In the 1960s, David Hicks coined the term ‘tablescape’. It meant a large coffee table, artfully styled with books and objets (no, an object just won’t do). It was the beginning of self-conscious styling.
Of course, it could be argued that in the 18th and 19th centuries, the country house library lined with unread tooled leather volumes served a similar purpose: to show its owner as a man of belles lettres (French is the language of choice when it comes to pretension). Just as a tablescape – or its predecessor, the Germanic wunderkammer – was a way of showing your visual literacy.
The room featured on the covers of Japanese style magazines and in coffee table books. It worked harder than we did
By the 1980s, Hicks’ style capital was going down but the spirit of the tablescape lived on. We were all guilty of over-styling in the Eighties. Most people can put their excesses down to youthful folly and move on, but mine is documented, an over-dressed skeleton that haunts my husband the Brutalist’s minimalist closet.
We had one room that had only one purpose in life: to be admired. On the huge crackle-glazed coffee table with solid spherical legs, we had a permanent display of old cloth-bound encyclopaedias, one left open at a typographically cool page, some large stones taken from a Brittany beach and a few sprays of gypsophilia. The shelves behind were lined with bits of broken mirror and milk bottles which each contained a red carnation.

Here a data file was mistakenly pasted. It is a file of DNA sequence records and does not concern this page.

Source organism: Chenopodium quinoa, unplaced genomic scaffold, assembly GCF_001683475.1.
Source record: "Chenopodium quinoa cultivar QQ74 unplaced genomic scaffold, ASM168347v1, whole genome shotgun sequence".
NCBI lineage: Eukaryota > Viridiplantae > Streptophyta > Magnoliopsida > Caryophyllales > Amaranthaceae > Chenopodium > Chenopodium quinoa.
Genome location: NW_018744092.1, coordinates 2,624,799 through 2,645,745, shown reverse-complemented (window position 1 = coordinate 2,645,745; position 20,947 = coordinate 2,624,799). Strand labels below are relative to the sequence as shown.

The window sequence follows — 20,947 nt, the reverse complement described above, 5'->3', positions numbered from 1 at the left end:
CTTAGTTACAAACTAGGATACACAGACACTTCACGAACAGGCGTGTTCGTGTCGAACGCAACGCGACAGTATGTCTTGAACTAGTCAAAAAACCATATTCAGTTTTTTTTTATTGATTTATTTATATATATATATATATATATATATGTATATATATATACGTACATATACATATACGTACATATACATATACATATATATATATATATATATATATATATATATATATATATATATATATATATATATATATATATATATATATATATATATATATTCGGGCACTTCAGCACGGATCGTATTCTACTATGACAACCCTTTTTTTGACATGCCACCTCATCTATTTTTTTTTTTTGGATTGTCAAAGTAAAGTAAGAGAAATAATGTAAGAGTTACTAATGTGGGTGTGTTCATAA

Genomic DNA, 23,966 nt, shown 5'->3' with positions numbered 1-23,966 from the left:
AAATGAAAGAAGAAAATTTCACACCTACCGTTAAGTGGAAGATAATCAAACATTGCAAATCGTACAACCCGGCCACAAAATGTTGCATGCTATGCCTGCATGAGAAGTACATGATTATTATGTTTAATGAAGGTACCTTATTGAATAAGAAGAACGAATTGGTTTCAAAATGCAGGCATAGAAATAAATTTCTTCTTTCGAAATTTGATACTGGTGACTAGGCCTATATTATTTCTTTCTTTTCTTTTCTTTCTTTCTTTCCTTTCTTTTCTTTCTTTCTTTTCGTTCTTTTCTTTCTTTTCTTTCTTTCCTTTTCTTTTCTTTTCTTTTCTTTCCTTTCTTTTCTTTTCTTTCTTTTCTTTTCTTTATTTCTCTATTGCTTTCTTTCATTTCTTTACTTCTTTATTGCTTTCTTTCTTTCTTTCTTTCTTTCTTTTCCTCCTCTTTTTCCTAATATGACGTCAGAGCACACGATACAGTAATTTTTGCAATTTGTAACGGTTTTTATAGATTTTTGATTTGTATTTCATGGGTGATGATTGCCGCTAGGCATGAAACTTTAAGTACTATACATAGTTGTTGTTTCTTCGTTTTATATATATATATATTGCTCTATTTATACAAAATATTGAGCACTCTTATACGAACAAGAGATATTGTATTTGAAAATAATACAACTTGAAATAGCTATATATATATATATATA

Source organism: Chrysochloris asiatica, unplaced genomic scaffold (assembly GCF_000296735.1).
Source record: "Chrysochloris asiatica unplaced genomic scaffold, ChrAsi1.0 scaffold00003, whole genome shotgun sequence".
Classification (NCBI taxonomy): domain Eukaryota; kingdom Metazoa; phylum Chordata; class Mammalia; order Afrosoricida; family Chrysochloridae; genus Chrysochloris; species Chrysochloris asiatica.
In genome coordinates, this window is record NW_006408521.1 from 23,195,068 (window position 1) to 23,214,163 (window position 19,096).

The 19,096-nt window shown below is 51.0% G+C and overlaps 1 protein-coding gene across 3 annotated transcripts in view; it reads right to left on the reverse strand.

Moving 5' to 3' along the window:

We never actually used the room but it featured on the covers of Japanese style magazines and in coffee table books. It worked harder than we did.
Let’s be ‘honest’…
The excess of the 1980s was followed by the decoratively barren or ‘honest’ – never trust a word that has to go in inverted commas – decades, when beauty was found in the most utilitarian objects (you were even allowed the ‘c’ now). Instead of buying Alessi vases and Philippe Stark lemon squeezers, we got excited about balls of string and scrubbing brushes; so raw, so functional and, when lined up on a mantel, so pretentious.
But, fickle as our generation is, we are now back on the acquisition trail. It’s only the language and our taste that has changed. As our children leave home, we replace them with ‘things’, but not just any old things. No, we give them cultural significance; and instead of tablescapes, we talk of ‘curating’ our shelves.
With one eye on our past, and the other on what’s cool and what’s not, we scour eBay for things that are just old enough for us not to have had them first time round – mid-century modern fits the bill perfectly – because nostalgia is so ageing. A friend of mine has a display table in her kitchen where objects, such as classic Olivetti typewriters or vintage shop scales, are rotated every few months. Yes, we are all curators now.